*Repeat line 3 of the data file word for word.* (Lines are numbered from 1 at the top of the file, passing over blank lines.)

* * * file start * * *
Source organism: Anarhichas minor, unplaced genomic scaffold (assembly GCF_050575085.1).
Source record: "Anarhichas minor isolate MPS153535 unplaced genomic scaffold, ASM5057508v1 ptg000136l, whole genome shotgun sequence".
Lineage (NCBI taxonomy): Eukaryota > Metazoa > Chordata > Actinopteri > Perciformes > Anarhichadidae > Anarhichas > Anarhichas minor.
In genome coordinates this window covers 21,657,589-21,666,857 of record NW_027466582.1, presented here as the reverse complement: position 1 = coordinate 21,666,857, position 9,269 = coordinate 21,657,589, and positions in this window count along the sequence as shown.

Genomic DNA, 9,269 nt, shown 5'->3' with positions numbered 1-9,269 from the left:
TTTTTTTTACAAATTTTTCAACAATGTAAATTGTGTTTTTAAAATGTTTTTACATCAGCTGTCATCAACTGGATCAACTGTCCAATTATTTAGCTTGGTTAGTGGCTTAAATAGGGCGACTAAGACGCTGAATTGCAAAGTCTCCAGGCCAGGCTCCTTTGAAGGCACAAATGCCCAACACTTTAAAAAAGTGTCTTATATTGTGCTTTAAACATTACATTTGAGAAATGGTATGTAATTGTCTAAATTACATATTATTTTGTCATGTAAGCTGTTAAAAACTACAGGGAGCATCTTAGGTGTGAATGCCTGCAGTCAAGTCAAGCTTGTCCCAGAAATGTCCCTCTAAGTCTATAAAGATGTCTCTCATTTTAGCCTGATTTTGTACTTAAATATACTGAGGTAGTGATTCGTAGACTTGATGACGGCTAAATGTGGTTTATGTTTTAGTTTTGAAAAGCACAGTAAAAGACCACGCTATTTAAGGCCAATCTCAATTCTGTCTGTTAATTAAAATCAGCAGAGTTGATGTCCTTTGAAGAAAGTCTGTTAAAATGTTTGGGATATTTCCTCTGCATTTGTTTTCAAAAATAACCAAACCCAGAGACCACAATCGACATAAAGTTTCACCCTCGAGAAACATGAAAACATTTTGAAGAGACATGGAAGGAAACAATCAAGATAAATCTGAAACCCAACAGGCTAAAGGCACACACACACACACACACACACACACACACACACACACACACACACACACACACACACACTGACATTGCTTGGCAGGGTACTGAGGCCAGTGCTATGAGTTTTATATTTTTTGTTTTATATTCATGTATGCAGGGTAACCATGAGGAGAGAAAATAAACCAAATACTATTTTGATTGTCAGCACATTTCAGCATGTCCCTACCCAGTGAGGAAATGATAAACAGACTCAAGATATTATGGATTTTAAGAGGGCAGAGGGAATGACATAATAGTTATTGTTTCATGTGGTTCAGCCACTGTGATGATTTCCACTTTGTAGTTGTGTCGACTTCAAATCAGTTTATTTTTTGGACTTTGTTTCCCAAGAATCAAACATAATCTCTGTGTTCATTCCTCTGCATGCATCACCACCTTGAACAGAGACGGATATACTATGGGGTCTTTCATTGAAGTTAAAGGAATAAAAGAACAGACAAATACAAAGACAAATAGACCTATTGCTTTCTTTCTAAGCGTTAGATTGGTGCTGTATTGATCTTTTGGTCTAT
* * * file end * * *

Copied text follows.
Lineage (NCBI taxonomy): Eukaryota > Metazoa > Chordata > Actinopteri > Perciformes > Anarhichadidae > Anarhichas > Anarhichas minor.